Hey, Dombrowski, how would Jair Juerrjens look in the rotation these days…or even Andrew Miller, who has put two terrific outings together for the Fish in the month of May? I know it’s awfully early to gloat, but I just don’t see an obvious solution to the Tigers’ pitching problems, particularly as each dreadful Verlander start passes (he’s given up less than 4 ER in exactly one of his eight starts to date) and The Gambler gets older (May 10th marked the halfway point of his 43rd year on Earth) that would save their season unless they start averaging about 10 runs a game.

But, I digress.
Back to the matter at hand, as over the next 53 games the Tribe will play teams that have a cumulative 184-240 record (a .434 winning percentage) while playing only three teams (among the 11) that have winning records to date. Less than ½ of the teams are scoring more runs than they are allowing (important to note that the Indians are averaging 4.25 runs a game while posting a team ERA of 3.32, which is the best ERA on this list and constitutes the best runs scored versus runs allowed per game differential on this list at 0.93 more runs scored per game than allowed) and the list looks to be populated with teams built on offense as opposed to pitching, which certainly plays into the Indians’ favor given the sterling performance of the Tribe starters over the past…well…over the whole season save a few early C.C. and Byrd starts.

MLB is full of parity this year, to be sure…but guess what?
If we can complain about how ridiculous the schedule looks regarding our season series in terms of entertainment (done with the Yankees and only six games remaining against the Angels with “only” 121 games left to play) or in terms of interleague play crushing what once were AL East division “rivals” for the Tribe (the aforementioned conclusion of the Yankees’ season series, four games left against the Red Sox, three games left with Toronto), we can also chirp about how great it will be to face a struggling AL Central in nearly ½ the games leading to the All-Star Break and avoiding the Diamondbacks while playing every other team in the relatively weak NL West.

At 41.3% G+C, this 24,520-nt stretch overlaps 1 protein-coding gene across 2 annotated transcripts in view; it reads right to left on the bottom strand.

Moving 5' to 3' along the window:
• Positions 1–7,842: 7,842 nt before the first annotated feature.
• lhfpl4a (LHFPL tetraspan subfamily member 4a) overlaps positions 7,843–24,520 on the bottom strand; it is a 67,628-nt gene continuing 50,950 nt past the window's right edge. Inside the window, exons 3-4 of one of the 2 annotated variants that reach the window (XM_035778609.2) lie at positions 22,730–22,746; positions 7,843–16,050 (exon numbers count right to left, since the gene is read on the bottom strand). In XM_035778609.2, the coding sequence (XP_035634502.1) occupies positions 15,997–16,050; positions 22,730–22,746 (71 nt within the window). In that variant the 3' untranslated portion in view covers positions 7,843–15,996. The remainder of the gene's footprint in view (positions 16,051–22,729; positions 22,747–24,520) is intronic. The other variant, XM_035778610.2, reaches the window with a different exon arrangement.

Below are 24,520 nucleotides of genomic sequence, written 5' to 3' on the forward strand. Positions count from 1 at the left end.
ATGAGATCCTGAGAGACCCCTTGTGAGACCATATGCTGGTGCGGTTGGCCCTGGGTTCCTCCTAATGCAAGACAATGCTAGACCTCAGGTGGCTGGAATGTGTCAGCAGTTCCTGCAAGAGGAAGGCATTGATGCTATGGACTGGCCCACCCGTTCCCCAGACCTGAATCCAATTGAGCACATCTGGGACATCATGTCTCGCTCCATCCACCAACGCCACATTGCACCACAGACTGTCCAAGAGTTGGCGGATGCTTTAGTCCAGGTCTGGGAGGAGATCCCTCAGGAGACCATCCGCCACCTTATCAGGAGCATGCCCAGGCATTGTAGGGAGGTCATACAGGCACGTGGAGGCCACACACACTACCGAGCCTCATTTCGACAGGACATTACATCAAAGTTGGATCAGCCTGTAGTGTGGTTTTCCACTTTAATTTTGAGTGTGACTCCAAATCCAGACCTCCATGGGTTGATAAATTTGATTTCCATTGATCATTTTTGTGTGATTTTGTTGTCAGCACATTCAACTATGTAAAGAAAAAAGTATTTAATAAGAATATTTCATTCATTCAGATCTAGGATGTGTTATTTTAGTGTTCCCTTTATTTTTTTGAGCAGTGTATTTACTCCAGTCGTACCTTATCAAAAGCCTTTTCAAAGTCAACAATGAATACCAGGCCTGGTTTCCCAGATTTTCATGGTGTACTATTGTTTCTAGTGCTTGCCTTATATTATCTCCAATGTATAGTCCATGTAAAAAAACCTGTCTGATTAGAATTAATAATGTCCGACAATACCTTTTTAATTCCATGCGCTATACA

It’s a flawed schedule, thanks to the continued belief in the League office that people in Cleveland are dying to see NL teams (but that’s a whole other topic) and some lack of foresight in terms of traveling and off-days. However, if the Indians stand to come into what could be perceived as an “easy” part of their schedule sitting on a 1 ½ game division lead in the Central without playing their best (or even close to their best) baseball, isn’t this two month stretch a perfect time to put some distance between themselves and the rest of the AL Central like a hot knife through soft butter? The fact that they are playing so many divisional games gives them the opportunity to not only rack up some wins, but to fill the loss ledger of their AL Central divisional counterparts at the same time to put this thing away early…because it is still early.

But this stretch gives the team an opportunity to make that jump to hyperspace and leave the rest of the division light years away…punch it, Chewy.

18 comments:

Halifax said...

Fox Sports' Ken Rosenthal mentions in his latest column the idea of Colorado dealing Matt Holiday for a slew of low-levelers. How would that look for the Indians, their lineup and prospects gone? Holday is signed through 2009.